For, of course, the young woman whom Stuart has taken in is not Eve at all, but instead a blonde-wigged imposter by the name of Conchita (Mexican actress Rosenda Monteros, who it’s hard to imagine sharing DNA with any two parents capable of producing something as thunderingly Caucasian as Celeste Yarnall). Conchita, furthermore, is secretly the wife of Diego, the man who claimed to have found her wandering in the jungle, and together with him is planning to cash in on Stuart’s presumably sizeable inheritance once the obviously frail old guy kicks off.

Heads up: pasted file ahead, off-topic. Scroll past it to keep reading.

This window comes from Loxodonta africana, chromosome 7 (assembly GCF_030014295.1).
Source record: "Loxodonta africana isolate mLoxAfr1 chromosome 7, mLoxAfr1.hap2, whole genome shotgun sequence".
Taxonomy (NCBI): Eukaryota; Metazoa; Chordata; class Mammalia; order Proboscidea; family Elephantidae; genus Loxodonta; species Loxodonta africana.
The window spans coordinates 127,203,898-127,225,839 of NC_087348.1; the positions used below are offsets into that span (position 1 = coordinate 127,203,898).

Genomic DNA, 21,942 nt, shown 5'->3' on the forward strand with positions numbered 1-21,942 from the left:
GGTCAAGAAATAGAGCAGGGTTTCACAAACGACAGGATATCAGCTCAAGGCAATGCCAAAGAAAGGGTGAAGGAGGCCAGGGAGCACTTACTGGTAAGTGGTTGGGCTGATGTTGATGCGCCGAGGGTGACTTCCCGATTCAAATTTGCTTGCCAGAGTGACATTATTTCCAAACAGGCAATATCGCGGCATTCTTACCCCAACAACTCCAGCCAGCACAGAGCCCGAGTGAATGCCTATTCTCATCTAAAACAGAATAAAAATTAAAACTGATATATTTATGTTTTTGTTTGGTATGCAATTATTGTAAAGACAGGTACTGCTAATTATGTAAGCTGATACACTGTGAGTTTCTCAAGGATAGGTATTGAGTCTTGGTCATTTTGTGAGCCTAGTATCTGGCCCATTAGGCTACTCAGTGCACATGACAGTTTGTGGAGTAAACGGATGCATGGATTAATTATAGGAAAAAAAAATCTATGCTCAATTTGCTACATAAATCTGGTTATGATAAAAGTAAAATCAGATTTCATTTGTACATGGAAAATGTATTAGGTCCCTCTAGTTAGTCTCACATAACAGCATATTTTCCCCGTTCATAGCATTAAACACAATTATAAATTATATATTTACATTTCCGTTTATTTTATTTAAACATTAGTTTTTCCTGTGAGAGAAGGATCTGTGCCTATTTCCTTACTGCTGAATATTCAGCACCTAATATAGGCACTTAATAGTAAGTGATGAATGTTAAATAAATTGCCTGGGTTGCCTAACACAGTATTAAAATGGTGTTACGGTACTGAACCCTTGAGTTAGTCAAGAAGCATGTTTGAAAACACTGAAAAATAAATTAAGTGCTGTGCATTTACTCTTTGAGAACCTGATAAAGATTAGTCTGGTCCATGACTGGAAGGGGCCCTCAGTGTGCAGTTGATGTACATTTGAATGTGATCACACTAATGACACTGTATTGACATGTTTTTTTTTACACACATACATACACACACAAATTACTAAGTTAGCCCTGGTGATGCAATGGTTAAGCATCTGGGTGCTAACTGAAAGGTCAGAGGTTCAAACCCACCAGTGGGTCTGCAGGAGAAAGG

Diego, a figure of mysteriously indeterminate European origins with an immaculate wardrobe of foppish white suits, is played with cold blooded relish by Herbert Lom. Exuding from every pore a kind of lavish, exhausted libertinism, Diego is the kind of guy for whom even feigning the possession of a conscience is rapidly becoming too dull to even be bothered with. Nonetheless he obviously excels at the con, to the extent that Conchita, trapped in her masquerade as Eve, seems nearly as much of a victim as Stuart. At one point, when Diego orders her to murder Stuart by giving him an overdose of medication, she begs him to reconsider, telling him “You know I’ll do anything but that”. To which Diego replies, distractedly, “Yes. Yes. Of course you will.”